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T. Tanaka, S. Saika, Y. Ohnishi, C.–Y. Liu, M. Azhar, T. Doetschman, W.W. Kao; Loss of FGF2 Retards Proliferation of Epithelial Cells in an Uninjured or a Penetrating Injured Cornea in Mice . Invest. Ophthalmol. Vis. Sci. 2005;46(13):2118.
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© ARVO (1962-2015); The Authors (2016-present)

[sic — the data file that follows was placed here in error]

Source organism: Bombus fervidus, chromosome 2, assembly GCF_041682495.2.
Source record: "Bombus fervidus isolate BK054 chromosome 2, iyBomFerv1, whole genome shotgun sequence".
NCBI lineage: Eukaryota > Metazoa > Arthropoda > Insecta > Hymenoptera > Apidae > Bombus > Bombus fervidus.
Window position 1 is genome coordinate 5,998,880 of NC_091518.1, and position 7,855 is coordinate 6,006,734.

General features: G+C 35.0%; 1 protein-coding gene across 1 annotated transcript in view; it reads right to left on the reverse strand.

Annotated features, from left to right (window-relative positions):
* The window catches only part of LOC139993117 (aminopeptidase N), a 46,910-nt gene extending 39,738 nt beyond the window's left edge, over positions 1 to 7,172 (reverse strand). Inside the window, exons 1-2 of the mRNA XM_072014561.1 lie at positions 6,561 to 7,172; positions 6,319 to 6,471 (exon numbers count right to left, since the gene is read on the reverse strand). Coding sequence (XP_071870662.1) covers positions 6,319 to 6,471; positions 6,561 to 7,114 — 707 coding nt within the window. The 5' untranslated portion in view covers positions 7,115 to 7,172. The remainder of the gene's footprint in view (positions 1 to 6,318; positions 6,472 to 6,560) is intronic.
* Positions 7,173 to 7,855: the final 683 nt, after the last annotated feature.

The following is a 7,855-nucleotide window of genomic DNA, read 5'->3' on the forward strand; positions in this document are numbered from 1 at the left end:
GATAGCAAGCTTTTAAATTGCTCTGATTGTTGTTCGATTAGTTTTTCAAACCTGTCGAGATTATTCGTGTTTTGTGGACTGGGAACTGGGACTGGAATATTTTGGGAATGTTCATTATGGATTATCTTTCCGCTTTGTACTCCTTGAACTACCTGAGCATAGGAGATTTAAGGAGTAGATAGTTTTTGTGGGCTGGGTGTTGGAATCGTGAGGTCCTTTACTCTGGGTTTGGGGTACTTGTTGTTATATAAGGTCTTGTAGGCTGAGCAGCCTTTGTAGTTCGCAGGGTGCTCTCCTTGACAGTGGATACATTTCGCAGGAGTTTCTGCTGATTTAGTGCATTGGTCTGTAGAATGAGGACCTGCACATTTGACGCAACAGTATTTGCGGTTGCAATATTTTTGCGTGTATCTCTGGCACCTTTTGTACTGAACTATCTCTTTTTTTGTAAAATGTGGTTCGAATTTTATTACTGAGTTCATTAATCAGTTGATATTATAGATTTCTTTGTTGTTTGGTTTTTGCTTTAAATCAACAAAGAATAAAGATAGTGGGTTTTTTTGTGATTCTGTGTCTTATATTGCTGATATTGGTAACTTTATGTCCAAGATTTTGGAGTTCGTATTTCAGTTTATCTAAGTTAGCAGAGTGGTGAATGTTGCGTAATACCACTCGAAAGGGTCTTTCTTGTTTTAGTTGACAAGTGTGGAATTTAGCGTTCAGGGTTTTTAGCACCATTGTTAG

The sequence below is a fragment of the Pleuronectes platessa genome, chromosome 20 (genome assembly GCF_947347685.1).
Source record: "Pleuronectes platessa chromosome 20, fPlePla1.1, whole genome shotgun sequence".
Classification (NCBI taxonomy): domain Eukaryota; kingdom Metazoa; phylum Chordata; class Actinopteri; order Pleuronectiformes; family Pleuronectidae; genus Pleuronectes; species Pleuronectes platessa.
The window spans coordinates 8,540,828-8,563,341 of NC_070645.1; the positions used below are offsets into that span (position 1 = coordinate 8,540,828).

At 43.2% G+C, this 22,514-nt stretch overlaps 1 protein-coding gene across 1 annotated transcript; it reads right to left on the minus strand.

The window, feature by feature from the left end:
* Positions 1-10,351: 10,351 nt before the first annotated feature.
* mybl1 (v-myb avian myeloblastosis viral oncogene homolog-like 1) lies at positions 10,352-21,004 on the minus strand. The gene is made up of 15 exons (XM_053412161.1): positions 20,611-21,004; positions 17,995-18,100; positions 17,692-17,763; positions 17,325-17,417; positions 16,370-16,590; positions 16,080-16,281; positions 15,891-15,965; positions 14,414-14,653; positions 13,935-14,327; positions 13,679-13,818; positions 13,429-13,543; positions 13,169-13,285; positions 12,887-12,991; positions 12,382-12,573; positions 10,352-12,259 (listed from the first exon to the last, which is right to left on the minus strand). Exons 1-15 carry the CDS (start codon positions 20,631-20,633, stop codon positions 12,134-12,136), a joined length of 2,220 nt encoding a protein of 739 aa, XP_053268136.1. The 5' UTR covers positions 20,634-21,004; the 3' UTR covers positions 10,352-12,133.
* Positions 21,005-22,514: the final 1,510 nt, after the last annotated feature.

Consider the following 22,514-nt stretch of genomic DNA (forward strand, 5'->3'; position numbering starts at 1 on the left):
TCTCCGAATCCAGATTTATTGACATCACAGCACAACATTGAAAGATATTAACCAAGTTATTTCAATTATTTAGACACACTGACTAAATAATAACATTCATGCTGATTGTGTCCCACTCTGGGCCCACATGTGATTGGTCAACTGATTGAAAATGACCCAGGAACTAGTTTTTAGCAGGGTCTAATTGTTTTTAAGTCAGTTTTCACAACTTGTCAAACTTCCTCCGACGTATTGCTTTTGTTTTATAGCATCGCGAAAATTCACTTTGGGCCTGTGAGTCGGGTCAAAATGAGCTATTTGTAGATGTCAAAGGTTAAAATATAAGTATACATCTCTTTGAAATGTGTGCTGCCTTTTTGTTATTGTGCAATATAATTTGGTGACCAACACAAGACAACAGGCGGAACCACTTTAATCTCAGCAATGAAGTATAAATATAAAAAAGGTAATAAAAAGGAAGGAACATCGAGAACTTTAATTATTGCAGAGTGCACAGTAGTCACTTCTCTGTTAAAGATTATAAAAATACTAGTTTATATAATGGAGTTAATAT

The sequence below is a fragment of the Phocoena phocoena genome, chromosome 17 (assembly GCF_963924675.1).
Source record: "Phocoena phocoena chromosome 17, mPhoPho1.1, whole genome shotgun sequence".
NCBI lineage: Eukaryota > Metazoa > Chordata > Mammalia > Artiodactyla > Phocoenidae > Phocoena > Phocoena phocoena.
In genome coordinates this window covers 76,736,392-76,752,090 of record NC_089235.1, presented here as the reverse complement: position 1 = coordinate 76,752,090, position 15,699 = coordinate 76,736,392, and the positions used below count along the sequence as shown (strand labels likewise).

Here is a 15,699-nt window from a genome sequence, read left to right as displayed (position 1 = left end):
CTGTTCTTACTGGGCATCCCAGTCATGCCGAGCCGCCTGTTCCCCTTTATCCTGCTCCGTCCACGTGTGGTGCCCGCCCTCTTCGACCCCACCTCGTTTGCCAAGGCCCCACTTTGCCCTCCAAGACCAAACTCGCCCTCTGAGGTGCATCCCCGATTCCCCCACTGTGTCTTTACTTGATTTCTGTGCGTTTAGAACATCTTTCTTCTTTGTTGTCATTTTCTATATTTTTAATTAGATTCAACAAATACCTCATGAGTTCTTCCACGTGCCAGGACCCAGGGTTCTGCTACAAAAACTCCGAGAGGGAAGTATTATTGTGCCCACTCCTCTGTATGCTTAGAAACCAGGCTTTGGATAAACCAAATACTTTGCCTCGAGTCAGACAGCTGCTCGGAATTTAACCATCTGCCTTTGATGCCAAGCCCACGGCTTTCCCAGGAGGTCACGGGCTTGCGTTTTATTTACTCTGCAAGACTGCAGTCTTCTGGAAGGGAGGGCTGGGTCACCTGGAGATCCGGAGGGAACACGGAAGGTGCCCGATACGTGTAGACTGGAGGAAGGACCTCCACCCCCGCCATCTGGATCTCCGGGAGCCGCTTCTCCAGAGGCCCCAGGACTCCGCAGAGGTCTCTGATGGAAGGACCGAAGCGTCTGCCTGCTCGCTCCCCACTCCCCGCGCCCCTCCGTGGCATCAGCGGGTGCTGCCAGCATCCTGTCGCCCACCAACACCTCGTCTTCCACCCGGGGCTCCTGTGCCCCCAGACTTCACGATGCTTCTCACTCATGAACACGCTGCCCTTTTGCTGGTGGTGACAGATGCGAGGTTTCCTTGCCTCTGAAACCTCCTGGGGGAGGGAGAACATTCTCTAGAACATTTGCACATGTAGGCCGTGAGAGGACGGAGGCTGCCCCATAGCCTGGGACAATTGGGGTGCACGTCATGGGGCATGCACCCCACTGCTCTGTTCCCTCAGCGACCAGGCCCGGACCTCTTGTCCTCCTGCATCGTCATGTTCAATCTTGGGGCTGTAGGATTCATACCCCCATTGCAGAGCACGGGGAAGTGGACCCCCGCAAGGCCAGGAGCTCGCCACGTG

Purpose: To examine the roles of fibroblast growth factor 2 (FGF2) in regulating proliferation of corneal epithelial cells in vivo and in vitro. Methods: Experimental mice (34 Fgf2+/+ and 42 Fgf2–/–) were under both general and topical anesthesia. A penetrating wound was created with a hypodermic needle in one eye. At days 2, 5, and 10 post–injury the mice were sacrificed following a 2 hr–labeling period with bromo–deoxyuridine (BrdU). The number of BrdU–labeled cells and those positive in TUNEL staining in epithelium was determined. The effects of exogenous FGF2 and an inhibitor of MAP kinase, PD98059, on cell proliferation of SV40–immortalized human corneal epithelial cells (HCECs) were determined. Results: Penetrating injury in the central cornea did not stimulate nor inhibit cell proliferation of corneal epithelium. The number of BrdU–labeled corneal epithelial cells was statistically significantly less in Fgf2–/– mice than in Fgf2+/+ mice in both uninjured, and injured, conditions. There was no difference in number of cells undergoing apoptosis of epithelial cells between both groups as determined by TUNEL. In vitro studies showed that addition of 5.0 ng/ml FGF2 enhanced proliferation of HCECs and this growth–promoting effect was abolished by adding 50 µg/ml PD98059. Conclusions: FGF2 is required to support proliferating activity of corneal epithelium in mice. MAP kinase cascade is involved in FGF2’s cell proliferation–stimulating effect.
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